When researchers reveal new natural cures for cancer, some picture scientists rummaging the rain forest looking for rare herbs and plants.
But, Meghan Mensack, a post-doctorate fellow of horticulture and landscape architecture at CSU, has been working with the cancer-fighting properties of a food anyone can find by rummaging through the local supermarket: dry beans.
Dry beans such as pinto, kidney and navy beans are cheap and have properties that fight the spread of cancer cells in the body, she said. Despite what their name suggests, dry beans are simply a class of bean and maintain their cancer-fighting characteristics after they have been boiled or baked.
Mensack spoke about which beans prevent the spread of cancer and why some beans work better than others in front of two-dozen grad students and scientists at the Animal Cancer Center on Monday.
“I think it’s really cool that we’re looking at things that are so commonplace,” Mensack said. “The reason we’re looking at (dry beans) is because they’re a big calorie source in the world.”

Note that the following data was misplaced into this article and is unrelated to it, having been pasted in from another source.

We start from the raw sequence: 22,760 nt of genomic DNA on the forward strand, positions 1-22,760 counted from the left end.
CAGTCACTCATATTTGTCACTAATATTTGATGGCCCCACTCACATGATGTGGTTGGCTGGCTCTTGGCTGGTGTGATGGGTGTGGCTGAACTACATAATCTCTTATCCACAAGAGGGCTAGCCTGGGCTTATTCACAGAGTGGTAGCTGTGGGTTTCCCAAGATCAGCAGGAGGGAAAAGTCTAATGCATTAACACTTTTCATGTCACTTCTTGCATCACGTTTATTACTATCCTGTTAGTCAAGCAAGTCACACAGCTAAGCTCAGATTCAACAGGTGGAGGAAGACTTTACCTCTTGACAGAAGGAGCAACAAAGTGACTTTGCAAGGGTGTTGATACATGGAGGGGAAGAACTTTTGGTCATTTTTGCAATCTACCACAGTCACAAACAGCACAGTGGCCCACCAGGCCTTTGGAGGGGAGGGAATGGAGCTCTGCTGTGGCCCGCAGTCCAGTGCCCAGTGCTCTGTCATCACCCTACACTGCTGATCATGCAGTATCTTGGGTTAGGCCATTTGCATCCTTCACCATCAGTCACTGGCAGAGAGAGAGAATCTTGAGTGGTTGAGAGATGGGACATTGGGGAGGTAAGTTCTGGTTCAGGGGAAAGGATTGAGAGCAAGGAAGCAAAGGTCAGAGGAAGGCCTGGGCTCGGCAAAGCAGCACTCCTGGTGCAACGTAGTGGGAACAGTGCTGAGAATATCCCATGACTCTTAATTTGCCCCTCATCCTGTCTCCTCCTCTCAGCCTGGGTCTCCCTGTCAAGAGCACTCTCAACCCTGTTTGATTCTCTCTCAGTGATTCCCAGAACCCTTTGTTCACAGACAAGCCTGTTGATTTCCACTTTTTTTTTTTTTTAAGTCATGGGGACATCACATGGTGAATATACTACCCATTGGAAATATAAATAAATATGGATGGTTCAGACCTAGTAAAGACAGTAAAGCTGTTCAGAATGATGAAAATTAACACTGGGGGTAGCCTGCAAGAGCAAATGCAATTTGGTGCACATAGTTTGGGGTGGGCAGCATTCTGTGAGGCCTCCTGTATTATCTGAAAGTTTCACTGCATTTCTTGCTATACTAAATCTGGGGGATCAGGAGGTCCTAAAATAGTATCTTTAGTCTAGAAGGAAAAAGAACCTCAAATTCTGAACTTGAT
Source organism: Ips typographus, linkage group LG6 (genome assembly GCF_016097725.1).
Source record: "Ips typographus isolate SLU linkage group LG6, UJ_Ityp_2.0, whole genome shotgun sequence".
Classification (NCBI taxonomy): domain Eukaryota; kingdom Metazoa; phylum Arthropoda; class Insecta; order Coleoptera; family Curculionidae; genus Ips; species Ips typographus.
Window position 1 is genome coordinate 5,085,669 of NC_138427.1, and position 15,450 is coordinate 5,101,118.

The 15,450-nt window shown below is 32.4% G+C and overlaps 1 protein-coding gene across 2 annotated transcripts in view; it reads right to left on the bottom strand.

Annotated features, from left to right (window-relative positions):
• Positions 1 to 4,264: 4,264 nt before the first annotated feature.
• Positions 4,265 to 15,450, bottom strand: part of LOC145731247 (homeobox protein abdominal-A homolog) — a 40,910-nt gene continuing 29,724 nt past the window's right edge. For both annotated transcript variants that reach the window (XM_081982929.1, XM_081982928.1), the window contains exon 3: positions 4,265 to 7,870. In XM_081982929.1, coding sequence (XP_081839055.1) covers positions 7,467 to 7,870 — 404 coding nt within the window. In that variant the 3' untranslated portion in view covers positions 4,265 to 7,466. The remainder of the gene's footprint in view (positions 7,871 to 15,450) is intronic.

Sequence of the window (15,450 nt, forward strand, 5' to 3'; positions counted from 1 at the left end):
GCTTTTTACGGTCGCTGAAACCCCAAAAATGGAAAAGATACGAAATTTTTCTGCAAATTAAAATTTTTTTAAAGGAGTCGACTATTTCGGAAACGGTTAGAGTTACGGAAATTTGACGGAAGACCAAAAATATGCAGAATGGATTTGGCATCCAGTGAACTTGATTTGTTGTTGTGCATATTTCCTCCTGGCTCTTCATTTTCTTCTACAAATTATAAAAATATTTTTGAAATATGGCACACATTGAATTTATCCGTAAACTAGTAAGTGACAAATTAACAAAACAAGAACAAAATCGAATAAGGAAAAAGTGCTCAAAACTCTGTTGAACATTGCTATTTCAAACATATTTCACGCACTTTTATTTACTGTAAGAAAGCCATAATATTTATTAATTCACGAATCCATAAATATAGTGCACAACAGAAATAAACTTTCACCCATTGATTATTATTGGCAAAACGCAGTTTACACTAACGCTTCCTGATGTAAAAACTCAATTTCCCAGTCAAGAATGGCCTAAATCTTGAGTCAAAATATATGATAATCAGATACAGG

Working under Henry Thompson, a horticulture and landscape architecture professor at CSU, Mensack studied these beans using metabolomics —- the study of small -molecules and metabolite profiles.
Mensack and Thompson are currently researching what molecule groups make some beans more effectively prevent cancer spread than others. Their research found that white kidney beans have the most cancer-fighting properties while navy beans had the least.
Mensack said that color also had no affect on nutritional value.
“Some nutritionists say to ‘eat your colors.’ That doesn’t seem to be the case here.”
White kidney beans have greater effects on cancer cells than navy beans despite being the same color, while more colorful beans have mediocre effects on cancer cells.
Research also found that more beans in a person’s diet leads to greater abilities to fight the spread of cancer. Lab specimens with cancer fed a 60 percent bean diet experienced significantly less cancer spread compared to the control group, although Mensack joked that people are “never going to eat that many beans.”
The lab specimens were fed pellets with different amounts of freeze-dried cooked beans with the same concentrations of other nutrients.
With future research, Mensack said she hopes to improve the disease prevention characteristics of crops.
Staff writer David Martinez can be reached at firstname.lastname@example.org.